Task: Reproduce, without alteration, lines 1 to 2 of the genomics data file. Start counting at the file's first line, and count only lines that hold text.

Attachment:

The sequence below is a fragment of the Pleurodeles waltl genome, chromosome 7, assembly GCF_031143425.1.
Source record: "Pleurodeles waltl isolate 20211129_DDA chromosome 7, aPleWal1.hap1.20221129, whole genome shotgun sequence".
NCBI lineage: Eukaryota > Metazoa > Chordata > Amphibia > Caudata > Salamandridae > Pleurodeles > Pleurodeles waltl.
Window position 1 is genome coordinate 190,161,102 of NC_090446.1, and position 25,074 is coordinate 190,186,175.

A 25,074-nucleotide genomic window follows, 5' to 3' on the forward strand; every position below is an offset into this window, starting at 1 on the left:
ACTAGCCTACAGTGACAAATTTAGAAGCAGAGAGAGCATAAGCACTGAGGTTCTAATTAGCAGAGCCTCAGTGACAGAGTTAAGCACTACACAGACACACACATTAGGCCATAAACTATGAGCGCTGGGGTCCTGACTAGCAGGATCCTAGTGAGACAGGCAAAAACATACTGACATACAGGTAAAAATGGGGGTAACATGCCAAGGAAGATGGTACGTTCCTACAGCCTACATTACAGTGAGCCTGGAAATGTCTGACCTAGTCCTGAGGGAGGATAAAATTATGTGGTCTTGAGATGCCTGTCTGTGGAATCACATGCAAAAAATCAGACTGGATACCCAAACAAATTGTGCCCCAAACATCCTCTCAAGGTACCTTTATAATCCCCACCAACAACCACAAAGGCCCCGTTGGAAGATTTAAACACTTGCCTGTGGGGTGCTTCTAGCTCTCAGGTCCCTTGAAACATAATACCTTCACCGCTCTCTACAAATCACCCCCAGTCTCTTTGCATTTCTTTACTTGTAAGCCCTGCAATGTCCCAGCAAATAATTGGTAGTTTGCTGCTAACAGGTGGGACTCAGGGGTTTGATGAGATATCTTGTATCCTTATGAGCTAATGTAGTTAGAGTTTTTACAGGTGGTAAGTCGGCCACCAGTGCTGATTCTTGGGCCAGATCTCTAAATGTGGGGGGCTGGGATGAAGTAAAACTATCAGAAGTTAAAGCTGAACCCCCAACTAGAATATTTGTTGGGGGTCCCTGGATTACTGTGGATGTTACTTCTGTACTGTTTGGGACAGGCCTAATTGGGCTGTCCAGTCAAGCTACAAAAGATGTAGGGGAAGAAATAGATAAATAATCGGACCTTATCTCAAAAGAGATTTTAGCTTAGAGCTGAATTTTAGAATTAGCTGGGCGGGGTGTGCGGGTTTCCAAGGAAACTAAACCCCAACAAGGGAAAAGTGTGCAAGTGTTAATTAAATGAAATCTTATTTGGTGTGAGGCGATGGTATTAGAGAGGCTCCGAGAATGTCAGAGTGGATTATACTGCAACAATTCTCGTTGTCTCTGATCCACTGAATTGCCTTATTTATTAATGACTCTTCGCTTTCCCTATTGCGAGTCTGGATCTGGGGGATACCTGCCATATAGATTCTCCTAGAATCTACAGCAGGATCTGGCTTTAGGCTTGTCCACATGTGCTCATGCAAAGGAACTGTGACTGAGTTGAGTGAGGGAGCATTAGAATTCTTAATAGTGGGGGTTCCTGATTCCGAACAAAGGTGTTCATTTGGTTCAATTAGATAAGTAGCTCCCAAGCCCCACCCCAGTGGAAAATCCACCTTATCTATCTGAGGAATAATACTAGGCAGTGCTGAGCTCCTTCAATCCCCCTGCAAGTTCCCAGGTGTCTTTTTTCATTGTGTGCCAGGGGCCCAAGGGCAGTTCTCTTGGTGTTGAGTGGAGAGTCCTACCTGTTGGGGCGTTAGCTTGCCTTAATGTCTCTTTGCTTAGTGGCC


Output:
The sequence below is a fragment of the Pleurodeles waltl genome, chromosome 7, assembly GCF_031143425.1.
Source record: "Pleurodeles waltl isolate 20211129_DDA chromosome 7, aPleWal1.hap1.20221129, whole genome shotgun sequence".